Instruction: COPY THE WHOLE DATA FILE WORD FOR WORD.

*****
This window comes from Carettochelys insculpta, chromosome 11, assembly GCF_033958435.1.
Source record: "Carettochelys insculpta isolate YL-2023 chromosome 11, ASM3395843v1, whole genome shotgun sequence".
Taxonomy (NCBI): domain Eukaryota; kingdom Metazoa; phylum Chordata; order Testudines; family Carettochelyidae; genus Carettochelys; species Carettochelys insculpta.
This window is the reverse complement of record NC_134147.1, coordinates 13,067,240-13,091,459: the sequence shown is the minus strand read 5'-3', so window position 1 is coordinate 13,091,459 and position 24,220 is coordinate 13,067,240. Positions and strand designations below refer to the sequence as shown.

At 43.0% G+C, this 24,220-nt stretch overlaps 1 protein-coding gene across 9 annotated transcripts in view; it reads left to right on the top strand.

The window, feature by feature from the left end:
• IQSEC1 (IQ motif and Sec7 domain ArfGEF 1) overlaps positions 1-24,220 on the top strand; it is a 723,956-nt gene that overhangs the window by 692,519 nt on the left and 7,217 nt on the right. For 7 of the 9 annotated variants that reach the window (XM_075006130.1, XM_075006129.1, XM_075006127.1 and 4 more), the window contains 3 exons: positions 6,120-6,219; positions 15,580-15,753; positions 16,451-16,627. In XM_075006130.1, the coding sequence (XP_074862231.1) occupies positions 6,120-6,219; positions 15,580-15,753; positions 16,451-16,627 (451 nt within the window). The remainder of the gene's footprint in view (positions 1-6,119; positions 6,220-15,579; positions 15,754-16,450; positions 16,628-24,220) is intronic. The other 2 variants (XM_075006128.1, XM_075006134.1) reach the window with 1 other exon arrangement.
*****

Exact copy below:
This window comes from Carettochelys insculpta, chromosome 11, assembly GCF_033958435.1.
Source record: "Carettochelys insculpta isolate YL-2023 chromosome 11, ASM3395843v1, whole genome shotgun sequence".
Taxonomy (NCBI): domain Eukaryota; kingdom Metazoa; phylum Chordata; order Testudines; family Carettochelyidae; genus Carettochelys; species Carettochelys insculpta.
This window is the reverse complement of record NC_134147.1, coordinates 13,067,240-13,091,459: the sequence shown is the minus strand read 5'-3', so window position 1 is coordinate 13,091,459 and position 24,220 is coordinate 13,067,240. Positions and strand designations below refer to the sequence as shown.

At 43.0% G+C, this 24,220-nt stretch overlaps 1 protein-coding gene across 9 annotated transcripts in view; it reads left to right on the top strand.

The window, feature by feature from the left end:
• IQSEC1 (IQ motif and Sec7 domain ArfGEF 1) overlaps positions 1-24,220 on the top strand; it is a 723,956-nt gene that overhangs the window by 692,519 nt on the left and 7,217 nt on the right. For 7 of the 9 annotated variants that reach the window (XM_075006130.1, XM_075006129.1, XM_075006127.1 and 4 more), the window contains 3 exons: positions 6,120-6,219; positions 15,580-15,753; positions 16,451-16,627. In XM_075006130.1, the coding sequence (XP_074862231.1) occupies positions 6,120-6,219; positions 15,580-15,753; positions 16,451-16,627 (451 nt within the window). The remainder of the gene's footprint in view (positions 1-6,119; positions 6,220-15,579; positions 15,754-16,450; positions 16,628-24,220) is intronic. The other 2 variants (XM_075006128.1, XM_075006134.1) reach the window with 1 other exon arrangement.